*Helpful hint* Little things, like brooms, flashlights, aspirin, and napkins can be found at dollar stores. Dollar stores are like cheaper versions of K-Marts and Wal-Marts, and just as their selections vary, as do the selections in the dollar stores.
When it comes down to it, moving out is always more stressful than you anticipate. No matter how prepared you try to be, you will always end up kicking yourself for forgetting batteries, or blowing that $50- on a shitty Ikea knockoff. Try to remember, though, that masochism is never the answer when you can tap into Google and get a shit-ton of lists that can help you remember everything you need to know about everything. You can often draw ideas from “first-time-homeowner” and “dorm readiness lists” as well as skimming through Yahoo answers. (Although we tend to save that last option for when you’re really desperate/ feeling masochistic.)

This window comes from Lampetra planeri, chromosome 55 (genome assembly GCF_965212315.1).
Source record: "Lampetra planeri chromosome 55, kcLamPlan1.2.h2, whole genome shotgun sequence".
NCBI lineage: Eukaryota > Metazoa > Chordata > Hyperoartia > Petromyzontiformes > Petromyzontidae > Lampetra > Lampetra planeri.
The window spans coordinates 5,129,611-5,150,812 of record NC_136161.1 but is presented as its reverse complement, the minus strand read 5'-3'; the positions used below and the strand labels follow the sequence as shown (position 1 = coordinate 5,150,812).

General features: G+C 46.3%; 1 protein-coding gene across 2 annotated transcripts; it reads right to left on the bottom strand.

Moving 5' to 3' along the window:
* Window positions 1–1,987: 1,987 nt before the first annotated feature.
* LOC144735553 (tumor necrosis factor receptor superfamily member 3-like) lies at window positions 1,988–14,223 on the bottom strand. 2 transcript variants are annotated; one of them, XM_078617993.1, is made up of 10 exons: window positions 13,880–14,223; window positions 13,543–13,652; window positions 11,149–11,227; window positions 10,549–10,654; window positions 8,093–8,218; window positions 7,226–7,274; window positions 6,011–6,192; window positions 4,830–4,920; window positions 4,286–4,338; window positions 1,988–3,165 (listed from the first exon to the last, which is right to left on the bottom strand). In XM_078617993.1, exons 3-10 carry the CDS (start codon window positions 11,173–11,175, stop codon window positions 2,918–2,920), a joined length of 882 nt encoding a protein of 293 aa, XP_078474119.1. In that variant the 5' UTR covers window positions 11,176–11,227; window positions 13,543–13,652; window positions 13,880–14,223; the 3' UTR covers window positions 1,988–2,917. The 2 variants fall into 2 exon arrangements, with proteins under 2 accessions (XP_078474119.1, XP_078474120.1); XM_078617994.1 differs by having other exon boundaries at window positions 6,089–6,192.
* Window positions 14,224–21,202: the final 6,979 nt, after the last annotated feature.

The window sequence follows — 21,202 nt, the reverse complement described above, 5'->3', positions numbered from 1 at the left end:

And To Those About to Move, We Salute You!
What do you get when you take Hollywood’s most outrageous, yet down-to-earth couple, their high-power glamorous careers, a home tanning bed, a poorly trained dog and roll it all into a reality show? (…Aside from a headache.) Quality entertainment, that’s what!
Check out our new favorite thing on E! Sunday nights at 10:30/9:30c.
It was a dark and stormy night. My boyfriend Jay and I were snuggled up on the couch, watching a Saturday Night Live rerun on VH1. Suddenly, a massive thunderstorm caused some kind of interference, rendering the show unwatchable. We were immediately stricken by crippling panic! Did this mean we were going to have to …talk to each other? Thankfully Jay remembered that we had a few things DVR’d and crisis was averted.